building and code diagram – both issues come together


Building Codes

It may be a cousin or sibling to the zoning ordinance, but the building code (often called “code” in lazy slang and vernacular speech) is concerned explicitly with the physical building itself. It has much to say about the physical features of the building, primarily to address issues of life safety and handicap accessibility. You might find interpreting the prophets of the Old Testament easier, but without these voluminous tomes, people would make…more poor choices. Believe me, I’ve seen it.

Most of the United States is governed by some type of building code. Furthermore, most of the United States is governed by the International Building Code and all its related cousins that the International Code Council in Chicago, Illinois, develops. If that isn’t the code being used, I’d bet the one in place is very similar.

Building codes are divided into chapters addressing the minimal quality or safety levels for every part of a building. I won’t even begin to explain all of these except to reiterate that the code represents the lowest level of acceptable safety.

However, one initial classification to determine is the building’s occupancy or use. In other words, what is the function of the building? Is it a residence or a museum? Is it an office or a factory? These categories are related to the risk factor of the building as well as the number of people (occupant load) for that use. The more people in the building, the more features are required to ensure safety, especially in an emergency situation. This designation is critical because people often wish to change the occupancy when they purchase a building and that brings in Ms. Pandora and her box. This is just the beginning of describing the building code, but as you can see, it relates to the physical building itself.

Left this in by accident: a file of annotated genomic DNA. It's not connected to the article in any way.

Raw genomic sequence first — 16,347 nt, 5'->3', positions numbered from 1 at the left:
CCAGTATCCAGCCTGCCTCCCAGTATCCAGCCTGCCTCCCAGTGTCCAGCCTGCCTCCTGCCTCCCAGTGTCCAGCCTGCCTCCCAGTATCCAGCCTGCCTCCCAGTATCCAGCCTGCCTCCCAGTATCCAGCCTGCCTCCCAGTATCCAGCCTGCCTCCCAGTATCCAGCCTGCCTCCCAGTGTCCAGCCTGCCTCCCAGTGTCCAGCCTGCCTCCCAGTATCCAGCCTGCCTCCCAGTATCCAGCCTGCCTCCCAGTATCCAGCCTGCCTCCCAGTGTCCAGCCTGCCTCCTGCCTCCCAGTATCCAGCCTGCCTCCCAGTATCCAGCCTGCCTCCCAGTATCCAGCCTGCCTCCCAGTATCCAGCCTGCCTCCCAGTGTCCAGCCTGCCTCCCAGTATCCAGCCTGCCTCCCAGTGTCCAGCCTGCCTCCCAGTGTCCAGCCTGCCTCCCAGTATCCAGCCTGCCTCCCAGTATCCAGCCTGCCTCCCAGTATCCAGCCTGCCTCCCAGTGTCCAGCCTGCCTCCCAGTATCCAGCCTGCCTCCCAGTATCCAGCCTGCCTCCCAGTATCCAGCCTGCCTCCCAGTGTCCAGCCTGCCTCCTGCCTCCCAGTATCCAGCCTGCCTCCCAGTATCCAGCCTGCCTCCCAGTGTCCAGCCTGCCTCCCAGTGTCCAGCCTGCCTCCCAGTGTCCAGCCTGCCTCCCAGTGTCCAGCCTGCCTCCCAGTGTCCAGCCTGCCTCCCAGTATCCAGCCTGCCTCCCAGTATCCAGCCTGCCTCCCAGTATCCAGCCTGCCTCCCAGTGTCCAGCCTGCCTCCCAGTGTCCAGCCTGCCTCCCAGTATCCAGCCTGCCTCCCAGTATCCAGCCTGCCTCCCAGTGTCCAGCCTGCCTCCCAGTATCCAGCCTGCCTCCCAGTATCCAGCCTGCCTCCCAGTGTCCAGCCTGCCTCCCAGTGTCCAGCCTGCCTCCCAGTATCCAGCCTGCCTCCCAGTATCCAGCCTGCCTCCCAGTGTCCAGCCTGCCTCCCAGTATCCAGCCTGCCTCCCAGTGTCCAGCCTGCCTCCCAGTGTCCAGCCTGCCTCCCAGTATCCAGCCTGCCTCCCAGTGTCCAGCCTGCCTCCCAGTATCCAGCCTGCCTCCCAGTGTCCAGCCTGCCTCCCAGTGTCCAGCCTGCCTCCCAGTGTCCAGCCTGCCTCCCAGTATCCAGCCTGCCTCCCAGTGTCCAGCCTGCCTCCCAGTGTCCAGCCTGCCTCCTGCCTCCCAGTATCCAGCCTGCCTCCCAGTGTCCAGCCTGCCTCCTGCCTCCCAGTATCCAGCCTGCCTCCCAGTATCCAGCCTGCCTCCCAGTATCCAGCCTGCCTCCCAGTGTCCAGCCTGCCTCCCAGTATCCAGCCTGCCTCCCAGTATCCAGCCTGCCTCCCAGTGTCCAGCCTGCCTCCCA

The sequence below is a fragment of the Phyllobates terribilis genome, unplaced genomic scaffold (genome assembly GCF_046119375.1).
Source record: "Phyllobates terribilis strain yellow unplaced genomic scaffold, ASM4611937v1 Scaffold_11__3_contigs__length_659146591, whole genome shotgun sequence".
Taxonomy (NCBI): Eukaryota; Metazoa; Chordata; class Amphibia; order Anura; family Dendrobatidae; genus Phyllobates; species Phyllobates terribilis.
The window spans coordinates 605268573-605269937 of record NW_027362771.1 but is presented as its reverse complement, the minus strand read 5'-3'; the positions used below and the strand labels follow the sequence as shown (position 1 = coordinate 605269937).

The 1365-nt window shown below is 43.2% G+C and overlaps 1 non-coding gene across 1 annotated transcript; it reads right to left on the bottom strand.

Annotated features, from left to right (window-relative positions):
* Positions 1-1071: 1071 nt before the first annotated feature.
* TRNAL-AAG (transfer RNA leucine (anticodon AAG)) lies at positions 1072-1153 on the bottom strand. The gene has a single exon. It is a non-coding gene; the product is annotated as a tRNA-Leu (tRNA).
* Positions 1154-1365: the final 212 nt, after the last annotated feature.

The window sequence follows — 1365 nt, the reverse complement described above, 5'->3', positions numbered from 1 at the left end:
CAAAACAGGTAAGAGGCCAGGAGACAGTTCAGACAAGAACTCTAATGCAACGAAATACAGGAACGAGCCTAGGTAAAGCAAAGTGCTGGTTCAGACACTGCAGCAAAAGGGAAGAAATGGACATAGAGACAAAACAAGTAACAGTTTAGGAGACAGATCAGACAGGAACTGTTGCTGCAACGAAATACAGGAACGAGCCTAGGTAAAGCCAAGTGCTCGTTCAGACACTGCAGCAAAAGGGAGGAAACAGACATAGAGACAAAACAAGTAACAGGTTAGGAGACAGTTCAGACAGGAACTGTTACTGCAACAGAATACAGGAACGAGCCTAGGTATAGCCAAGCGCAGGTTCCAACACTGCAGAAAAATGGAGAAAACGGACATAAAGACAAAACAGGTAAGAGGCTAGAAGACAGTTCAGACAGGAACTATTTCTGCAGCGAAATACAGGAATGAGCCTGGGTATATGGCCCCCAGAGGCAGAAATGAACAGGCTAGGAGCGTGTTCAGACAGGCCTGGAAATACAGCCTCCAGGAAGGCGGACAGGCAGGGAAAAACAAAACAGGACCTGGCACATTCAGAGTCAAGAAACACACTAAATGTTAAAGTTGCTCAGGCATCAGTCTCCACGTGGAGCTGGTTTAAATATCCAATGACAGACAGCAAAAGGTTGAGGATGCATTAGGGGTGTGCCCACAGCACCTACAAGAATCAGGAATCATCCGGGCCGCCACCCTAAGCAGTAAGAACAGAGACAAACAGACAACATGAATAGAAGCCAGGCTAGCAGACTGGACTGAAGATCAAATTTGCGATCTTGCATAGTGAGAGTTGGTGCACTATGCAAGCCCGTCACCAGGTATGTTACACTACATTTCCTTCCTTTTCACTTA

Hire a professional
Everyone has a different opinion on regulations. I’ve heard you sighing and watched you roll your eyes as you read this.

Most people I encounter aren’t thrilled with regulations, and I’ve had a few people become borderline hostile toward them. This is primarily because these regulations have a direct correlation with money. That doesn’t mean codes and ordinances are unfair; it just means people need to prepare their budgets wisely and calibrate themselves to the true costs of construction with respect to the regulatory environment — early in the process. It’s also wise to meet with the local officials early in the process and partner together rather than become adversarial.

How does one do this?
If you are a property owner beginning to come to terms with these issues, I would first suggest you talk to an architect who can guide you through the process and document where and why conclusions are made. We always start with zoning since there is no point in dealing with building issues when the land regulations precede building details. From there, we can review your plans against the regulations and see where items need to be addressed. Our firm has done and always recommends some type of feasibility study or due diligence study before any design, preferably before buying the property.

If you are not ready to commit to that yet but choose to talk to the local officials, take good notes and don’t let yourself settle for the, “he said all I have to do is…” situation. Every requirement can be connected to some section of a zoning ordinance or building code (chapter and verse). Don’t simply rely on what someone told you.

One last thing…remember…

Zoning = land (or use)
Code = building (or safety)